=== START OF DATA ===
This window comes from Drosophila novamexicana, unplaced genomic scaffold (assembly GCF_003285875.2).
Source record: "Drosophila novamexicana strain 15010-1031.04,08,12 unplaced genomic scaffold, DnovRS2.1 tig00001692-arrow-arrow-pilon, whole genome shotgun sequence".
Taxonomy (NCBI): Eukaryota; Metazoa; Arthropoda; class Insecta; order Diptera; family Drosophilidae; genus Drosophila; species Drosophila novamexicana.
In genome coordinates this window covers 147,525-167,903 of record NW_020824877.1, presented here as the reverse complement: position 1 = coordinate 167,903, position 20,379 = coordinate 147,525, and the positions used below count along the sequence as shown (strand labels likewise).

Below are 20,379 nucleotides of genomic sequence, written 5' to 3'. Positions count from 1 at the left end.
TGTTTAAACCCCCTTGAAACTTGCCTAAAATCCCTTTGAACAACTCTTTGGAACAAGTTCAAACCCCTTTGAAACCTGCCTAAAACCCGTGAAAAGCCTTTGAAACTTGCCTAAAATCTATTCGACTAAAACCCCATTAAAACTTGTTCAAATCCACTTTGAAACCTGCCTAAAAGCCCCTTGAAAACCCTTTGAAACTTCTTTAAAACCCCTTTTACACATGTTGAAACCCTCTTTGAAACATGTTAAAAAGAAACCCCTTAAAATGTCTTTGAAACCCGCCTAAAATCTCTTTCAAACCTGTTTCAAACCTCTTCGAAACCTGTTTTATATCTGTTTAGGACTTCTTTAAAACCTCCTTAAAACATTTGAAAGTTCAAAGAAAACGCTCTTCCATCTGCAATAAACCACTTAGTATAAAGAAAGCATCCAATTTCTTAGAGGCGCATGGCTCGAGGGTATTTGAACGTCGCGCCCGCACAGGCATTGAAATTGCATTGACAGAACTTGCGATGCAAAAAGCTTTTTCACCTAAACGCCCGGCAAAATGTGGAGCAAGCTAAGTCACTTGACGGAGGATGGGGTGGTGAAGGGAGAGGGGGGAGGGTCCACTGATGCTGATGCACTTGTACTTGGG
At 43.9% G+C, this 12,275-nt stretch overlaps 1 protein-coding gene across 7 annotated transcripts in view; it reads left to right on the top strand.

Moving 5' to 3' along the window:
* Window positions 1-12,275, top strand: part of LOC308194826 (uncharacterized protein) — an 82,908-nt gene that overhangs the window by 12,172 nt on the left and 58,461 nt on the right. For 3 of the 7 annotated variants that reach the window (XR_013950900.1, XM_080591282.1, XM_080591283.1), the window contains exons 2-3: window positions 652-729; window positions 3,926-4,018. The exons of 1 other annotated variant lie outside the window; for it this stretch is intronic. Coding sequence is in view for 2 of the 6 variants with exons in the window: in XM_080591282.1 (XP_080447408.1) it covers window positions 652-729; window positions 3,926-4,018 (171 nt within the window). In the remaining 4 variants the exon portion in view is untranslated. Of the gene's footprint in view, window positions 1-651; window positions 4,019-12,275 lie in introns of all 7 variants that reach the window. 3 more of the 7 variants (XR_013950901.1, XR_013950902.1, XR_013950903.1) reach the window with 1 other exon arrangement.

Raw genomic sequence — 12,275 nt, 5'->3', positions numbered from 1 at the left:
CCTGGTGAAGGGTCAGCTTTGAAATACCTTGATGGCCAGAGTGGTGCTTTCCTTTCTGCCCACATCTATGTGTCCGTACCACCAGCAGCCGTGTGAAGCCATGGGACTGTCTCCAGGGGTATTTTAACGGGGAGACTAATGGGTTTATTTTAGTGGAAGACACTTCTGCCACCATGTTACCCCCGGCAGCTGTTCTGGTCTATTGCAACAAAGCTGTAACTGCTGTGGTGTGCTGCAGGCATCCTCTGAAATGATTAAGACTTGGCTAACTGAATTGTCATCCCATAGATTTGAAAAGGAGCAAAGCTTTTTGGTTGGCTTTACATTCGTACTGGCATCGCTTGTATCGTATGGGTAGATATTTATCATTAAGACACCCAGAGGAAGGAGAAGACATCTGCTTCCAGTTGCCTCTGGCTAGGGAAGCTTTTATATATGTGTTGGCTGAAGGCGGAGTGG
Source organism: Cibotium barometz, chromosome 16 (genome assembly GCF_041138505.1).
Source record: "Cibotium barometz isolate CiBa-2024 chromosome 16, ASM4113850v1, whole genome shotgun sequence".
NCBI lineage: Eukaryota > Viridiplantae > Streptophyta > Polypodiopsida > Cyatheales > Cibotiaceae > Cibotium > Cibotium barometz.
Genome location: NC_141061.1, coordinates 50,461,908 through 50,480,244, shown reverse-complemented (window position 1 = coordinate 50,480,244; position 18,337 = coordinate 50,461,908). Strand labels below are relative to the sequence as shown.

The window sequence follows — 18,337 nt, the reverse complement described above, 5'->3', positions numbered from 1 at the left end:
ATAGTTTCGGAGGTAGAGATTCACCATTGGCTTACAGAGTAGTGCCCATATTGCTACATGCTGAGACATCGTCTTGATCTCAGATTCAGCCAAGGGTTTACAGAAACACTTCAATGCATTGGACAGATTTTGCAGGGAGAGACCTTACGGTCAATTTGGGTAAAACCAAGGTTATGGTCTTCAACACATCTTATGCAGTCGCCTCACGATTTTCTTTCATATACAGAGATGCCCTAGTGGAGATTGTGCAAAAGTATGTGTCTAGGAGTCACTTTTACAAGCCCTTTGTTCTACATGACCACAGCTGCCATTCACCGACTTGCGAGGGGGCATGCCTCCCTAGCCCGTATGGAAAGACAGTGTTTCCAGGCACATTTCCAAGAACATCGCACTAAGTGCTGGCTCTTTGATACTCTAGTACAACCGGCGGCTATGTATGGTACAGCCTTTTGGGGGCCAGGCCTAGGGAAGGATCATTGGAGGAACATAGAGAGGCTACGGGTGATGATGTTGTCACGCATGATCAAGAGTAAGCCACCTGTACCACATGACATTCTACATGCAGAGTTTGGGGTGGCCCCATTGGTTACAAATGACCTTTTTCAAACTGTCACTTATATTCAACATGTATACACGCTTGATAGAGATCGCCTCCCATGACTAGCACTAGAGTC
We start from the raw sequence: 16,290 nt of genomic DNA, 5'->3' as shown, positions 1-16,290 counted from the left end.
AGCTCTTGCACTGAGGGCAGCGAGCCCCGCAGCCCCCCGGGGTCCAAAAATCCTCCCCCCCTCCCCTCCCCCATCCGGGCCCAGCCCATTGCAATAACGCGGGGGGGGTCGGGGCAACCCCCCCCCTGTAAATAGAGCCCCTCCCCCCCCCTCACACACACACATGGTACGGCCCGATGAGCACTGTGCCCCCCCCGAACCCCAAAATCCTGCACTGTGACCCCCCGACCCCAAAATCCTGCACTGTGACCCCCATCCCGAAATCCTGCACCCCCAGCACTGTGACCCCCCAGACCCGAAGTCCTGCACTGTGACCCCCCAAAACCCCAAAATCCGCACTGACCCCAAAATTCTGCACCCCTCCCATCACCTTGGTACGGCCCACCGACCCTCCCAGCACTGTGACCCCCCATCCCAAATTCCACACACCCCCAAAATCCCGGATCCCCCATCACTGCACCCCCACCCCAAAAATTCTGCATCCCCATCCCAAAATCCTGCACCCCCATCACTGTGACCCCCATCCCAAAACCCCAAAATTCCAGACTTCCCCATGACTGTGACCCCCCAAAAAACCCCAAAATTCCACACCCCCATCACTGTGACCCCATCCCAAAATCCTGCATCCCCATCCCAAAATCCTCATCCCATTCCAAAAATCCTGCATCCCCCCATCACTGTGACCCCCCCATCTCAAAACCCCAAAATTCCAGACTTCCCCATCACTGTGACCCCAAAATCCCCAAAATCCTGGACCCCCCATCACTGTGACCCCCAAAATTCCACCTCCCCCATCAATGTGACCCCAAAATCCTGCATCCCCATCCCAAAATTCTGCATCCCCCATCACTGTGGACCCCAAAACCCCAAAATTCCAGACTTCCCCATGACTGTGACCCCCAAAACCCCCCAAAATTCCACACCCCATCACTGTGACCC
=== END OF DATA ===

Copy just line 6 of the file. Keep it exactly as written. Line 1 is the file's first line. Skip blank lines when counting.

TGTTTAAACCCCCTTGAAACTTGCCTAAAATCCCTTTGAACAACTCTTTGGAACAAGTTCAAACCCCTTTGAAACCTGCCTAAAACCCGTGAAAAGCCTTTGAAACTTGCCTAAAATCTATTCGACTAAAACCCCATTAAAACTTGTTCAAATCCACTTTGAAACCTGCCTAAAAGCCCCTTGAAAACCCTTTGAAACTTCTTTAAAACCCCTTTTACACATGTTGAAACCCTCTTTGAAACATGTTAAAAAGAAACCCCTTAAAATGTCTTTGAAACCCGCCTAAAATCTCTTTCAAACCTGTTTCAAACCTCTTCGAAACCTGTTTTATATCTGTTTAGGACTTCTTTAAAACCTCCTTAAAACATTTGAAAGTTCAAAGAAAACGCTCTTCCATCTGCAATAAACCACTTAGTATAAAGAAAGCATCCAATTTCTTAGAGGCGCATGGCTCGAGGGTATTTGAACGTCGCGCCCGCACAGGCATTGAAATTGCATTGACAGAACTTGCGATGCAAAAAGCTTTTTCACCTAAACGCCCGGCAAAATGTGGAGCAAGCTAAGTCACTTGACGGAGGATGGGGTGGTGAAGGGAGAGGGGGGAGGGTCCACTGATGCTGATGCACTTGTACTTGGG